27 Feb 2024

Alexei Navalny was about to be freed in prisoner swap, says colleague

6:51 am on 27 February 2024

By Laura Gozzi and Vitaly Shevchenko

Russian opposition leader Alexei Navalny, charged with violating the terms of a 2014 suspended sentence for embezzlement, stands inside a glass cell during a court hearing in Moscow on February 2, 2021.

Navalny was arrested in January 2021 and was serving a 19 year sentence. Photo: Handout / Moscow City Court press service / AFP

Alexei Navalny was about to be freed in a prisoner swap when he died, according to his colleague Maria Pevchikh.

She said the Russian opposition leader was going to be exchanged for Vadim Krasikov, a Russian hitman who is serving a life sentence for murder in Germany.

Two US citizens currently held in Russia were also going to be part of the deal, Pevchikh claimed.

She claimed negotiations were at their final stage on 15 February.

BBC News has not seen any evidence for the claims and is unable to independently verify them.

Navalny died on 16 February in his cell in the prison colony in Siberia where he was being held on a 19-year sentence over charges that were widely seen as politically motivated.

Prison officials said the 47-year-old had fallen ill following a walk.

In a video posted on Navalny's YouTube channel, Pevchikh, who is the chairwoman of his Anti-Corruption Foundation (FBK), claimed negotiations for a prisoner swap had been under way for two years.

She added that, after the start of Russia's full-scale invasion of Ukraine in February 2022, "it was clear that Putin would stop at nothing" and that Navalny "had to be freed from jail at any cost, and urgently".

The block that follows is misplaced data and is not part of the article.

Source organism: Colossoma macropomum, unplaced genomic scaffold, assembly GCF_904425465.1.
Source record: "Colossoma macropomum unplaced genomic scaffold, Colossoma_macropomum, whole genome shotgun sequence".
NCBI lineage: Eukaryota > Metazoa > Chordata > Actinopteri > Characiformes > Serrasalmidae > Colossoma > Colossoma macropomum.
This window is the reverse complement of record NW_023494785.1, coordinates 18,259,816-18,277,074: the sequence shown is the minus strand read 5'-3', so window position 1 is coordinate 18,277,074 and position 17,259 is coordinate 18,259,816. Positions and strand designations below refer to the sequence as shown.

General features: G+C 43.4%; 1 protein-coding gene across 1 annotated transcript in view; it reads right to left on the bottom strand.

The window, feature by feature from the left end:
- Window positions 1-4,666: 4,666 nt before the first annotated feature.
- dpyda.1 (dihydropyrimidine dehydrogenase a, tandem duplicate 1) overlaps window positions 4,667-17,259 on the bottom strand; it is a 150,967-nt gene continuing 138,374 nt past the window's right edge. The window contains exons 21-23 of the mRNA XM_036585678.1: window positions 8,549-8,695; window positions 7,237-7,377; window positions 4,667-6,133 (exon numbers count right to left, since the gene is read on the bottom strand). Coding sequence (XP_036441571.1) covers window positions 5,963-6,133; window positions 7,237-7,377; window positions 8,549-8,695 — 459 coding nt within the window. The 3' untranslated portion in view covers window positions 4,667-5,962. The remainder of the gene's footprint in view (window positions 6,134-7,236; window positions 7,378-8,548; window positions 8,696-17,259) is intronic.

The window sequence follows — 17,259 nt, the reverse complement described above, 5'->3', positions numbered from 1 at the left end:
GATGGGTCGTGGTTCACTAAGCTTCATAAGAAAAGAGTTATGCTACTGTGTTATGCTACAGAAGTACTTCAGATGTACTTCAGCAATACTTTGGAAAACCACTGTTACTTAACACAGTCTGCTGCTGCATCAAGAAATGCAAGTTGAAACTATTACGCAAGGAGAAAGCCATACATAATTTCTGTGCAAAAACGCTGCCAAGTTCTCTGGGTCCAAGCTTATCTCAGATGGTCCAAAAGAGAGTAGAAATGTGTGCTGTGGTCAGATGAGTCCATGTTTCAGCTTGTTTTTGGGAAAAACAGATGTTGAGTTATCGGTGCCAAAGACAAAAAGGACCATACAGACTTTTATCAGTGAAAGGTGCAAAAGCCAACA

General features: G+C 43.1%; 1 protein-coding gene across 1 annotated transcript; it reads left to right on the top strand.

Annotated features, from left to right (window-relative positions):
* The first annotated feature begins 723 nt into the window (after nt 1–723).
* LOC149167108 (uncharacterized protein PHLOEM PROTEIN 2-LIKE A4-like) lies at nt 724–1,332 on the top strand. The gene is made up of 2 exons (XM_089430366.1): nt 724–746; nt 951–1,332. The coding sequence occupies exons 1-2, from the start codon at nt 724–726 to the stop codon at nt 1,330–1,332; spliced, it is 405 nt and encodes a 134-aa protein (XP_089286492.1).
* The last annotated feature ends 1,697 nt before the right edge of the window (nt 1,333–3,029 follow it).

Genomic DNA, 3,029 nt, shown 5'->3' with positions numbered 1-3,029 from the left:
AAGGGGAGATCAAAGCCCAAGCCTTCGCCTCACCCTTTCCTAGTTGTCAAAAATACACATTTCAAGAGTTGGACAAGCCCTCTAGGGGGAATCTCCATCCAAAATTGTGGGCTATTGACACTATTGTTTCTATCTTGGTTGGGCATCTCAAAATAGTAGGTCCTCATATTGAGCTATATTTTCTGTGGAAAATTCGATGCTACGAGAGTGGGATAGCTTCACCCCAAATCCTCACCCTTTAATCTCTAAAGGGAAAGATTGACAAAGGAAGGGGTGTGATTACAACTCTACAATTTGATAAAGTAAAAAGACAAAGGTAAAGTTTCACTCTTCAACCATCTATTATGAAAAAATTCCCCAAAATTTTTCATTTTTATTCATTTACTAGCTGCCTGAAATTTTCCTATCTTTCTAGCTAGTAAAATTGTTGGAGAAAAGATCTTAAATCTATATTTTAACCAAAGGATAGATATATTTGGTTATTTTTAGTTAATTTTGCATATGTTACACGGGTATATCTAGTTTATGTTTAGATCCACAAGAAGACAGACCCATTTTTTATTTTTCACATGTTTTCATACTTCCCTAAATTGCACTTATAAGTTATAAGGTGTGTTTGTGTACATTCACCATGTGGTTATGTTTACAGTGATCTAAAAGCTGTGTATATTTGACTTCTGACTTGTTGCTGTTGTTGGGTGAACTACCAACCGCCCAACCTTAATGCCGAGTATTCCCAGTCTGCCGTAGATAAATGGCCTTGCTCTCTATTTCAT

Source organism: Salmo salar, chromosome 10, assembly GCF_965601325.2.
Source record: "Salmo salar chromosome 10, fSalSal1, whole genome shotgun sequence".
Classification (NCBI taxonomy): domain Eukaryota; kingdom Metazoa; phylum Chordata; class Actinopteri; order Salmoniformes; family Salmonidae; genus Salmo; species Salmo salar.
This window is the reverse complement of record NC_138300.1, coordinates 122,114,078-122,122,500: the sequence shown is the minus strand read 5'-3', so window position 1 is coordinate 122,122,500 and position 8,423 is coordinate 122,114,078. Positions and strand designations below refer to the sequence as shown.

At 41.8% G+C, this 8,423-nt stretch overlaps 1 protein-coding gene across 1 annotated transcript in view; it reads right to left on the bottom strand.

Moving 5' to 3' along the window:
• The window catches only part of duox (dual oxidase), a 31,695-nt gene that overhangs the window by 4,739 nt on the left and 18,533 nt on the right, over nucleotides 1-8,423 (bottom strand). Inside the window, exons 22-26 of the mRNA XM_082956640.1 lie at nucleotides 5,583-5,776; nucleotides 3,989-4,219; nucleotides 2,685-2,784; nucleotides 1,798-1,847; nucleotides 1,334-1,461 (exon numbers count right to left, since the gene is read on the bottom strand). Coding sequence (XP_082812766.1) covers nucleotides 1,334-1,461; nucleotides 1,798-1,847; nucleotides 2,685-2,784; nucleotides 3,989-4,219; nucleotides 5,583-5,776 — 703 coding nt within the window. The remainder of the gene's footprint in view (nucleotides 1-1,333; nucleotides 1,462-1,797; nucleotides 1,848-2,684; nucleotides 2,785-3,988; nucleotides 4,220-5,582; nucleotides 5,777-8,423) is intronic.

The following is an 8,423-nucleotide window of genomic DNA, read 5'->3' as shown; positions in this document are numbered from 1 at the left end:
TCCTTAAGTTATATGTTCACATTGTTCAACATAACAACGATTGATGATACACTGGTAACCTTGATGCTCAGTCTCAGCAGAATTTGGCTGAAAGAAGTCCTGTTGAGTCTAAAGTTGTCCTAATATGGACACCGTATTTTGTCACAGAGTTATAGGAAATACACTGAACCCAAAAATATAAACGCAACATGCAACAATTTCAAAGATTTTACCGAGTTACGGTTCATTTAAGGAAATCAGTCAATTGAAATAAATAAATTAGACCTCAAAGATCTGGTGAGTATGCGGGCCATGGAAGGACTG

According to Pevchikh, Navalny was going to be freed under a humanitarian exchange and US and German officials were involved in the talks.

A spokesman for the German government said on Monday they were aware of reports on a planned prisoner swap, but refused to comment further.

Pevchikh said a plan for the prisoner swap was finally reached in December,

She said Vadim Krasikov - a Russian who was found guilty of shooting former Chechen rebel commander Zelimkhan Khangoshvili in the head at close range in Germany in 2019 - was going to be part of the deal.

Two US nationals currently held in Russia were also going to be exchanged, Pevchikh said.

Several US nationals are currently being held in Russian jails, and Pevchikh did not specify who would have been part of the alleged swap.

Earlier in February, Russian President Vladimir Putin told US host Tucker Carlson that talks were ongoing with the US about freeing American journalist Evan Gershkovich, who is being held on espionage charges.

Putin hinted that, in exchange, Russia would accept a person who "due to patriotic sentiments, eliminated a bandit in one of the European capitals… during the events in the Caucasus" - almost certainly a reference to Krasikov.

Pevchikh claimed Putin changed his mind about the deal at the last minute.

She said he "could not tolerate Navalny being free" - and since there was an agreement "in principle" for Krasikov's release, Putin decided to "just get rid of the bargaining chip" and "offer someone else when the time comes".

"Putin has gone mad with hatred for Navalny," Pevchikh said. "He knows Navalny could've defeated him."

It is unclear why Putin might have agreed to swapping Navalny for other prisoners.

The Kremlin has not yet reacted to the claims put forward by Pevchikh.

Putin's spokesman Dmitry Peskov has previously said allegations of government involvement into Navalny's death were "absurd".

Authorities initially refused to hand Navalny's body over to his mother, only relenting eight days after his death.

Navalny's widow, Yulia, has said he was killed on the orders of Putin. The Kremlin has denied these allegations, calling Western reaction to the death "hysterical".

On Monday, Navalny's spokeswoman Kira Yarmish posted a message on social media saying his allies were looking for a venue where supporters could hold a public farewell later this week.

Such an event is expected to be closely monitored by the authorities, provided it is allowed to go ahead at all.

A rights group said 400 Russians were arrested across the country for laying flower tributes to Navalny following his death.

- This story was first published by the BBC

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